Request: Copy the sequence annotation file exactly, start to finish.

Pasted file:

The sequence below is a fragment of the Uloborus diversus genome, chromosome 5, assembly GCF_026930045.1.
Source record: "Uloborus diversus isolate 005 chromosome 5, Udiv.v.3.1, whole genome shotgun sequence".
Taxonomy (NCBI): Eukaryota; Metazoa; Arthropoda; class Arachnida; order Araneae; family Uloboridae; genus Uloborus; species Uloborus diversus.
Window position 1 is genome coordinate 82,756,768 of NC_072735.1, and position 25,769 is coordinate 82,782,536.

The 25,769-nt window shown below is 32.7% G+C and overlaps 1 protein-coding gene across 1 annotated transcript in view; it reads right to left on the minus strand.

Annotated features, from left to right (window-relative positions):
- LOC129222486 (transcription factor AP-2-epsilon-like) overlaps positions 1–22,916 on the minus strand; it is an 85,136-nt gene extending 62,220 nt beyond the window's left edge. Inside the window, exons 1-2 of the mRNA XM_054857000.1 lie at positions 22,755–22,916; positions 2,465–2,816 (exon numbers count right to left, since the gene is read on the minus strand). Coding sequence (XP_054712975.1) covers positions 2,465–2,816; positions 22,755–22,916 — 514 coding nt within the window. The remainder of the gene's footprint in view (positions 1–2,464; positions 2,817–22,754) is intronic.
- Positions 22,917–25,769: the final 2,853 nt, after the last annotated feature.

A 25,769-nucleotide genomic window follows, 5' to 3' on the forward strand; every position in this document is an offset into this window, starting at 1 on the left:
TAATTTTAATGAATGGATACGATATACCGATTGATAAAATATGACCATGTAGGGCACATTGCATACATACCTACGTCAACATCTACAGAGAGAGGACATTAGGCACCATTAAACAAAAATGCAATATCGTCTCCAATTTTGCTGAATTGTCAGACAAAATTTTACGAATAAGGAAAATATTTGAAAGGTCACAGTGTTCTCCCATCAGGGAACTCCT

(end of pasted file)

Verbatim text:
The sequence below is a fragment of the Uloborus diversus genome, chromosome 5, assembly GCF_026930045.1.
Source record: "Uloborus diversus isolate 005 chromosome 5, Udiv.v.3.1, whole genome shotgun sequence".
Taxonomy (NCBI): Eukaryota; Metazoa; Arthropoda; class Arachnida; order Araneae; family Uloboridae; genus Uloborus; species Uloborus diversus.
Window position 1 is genome coordinate 82,756,768 of NC_072735.1, and position 25,769 is coordinate 82,782,536.

The 25,769-nt window shown below is 32.7% G+C and overlaps 1 protein-coding gene across 1 annotated transcript in view; it reads right to left on the minus strand.

Annotated features, from left to right (window-relative positions):
- LOC129222486 (transcription factor AP-2-epsilon-like) overlaps positions 1–22,916 on the minus strand; it is an 85,136-nt gene extending 62,220 nt beyond the window's left edge. Inside the window, exons 1-2 of the mRNA XM_054857000.1 lie at positions 22,755–22,916; positions 2,465–2,816 (exon numbers count right to left, since the gene is read on the minus strand). Coding sequence (XP_054712975.1) covers positions 2,465–2,816; positions 22,755–22,916 — 514 coding nt within the window. The remainder of the gene's footprint in view (positions 1–2,464; positions 2,817–22,754) is intronic.
- Positions 22,917–25,769: the final 2,853 nt, after the last annotated feature.

A 25,769-nucleotide genomic window follows, 5' to 3' on the forward strand; every position in this document is an offset into this window, starting at 1 on the left:
TAATTTTAATGAATGGATACGATATACCGATTGATAAAATATGACCATGTAGGGCACATTGCATACATACCTACGTCAACATCTACAGAGAGAGGACATTAGGCACCATTAAACAAAAATGCAATATCGTCTCCAATTTTGCTGAATTGTCAGACAAAATTTTACGAATAAGGAAAATATTTGAAAGGTCACAGTGTTCTCCCATCAGGGAACTCCT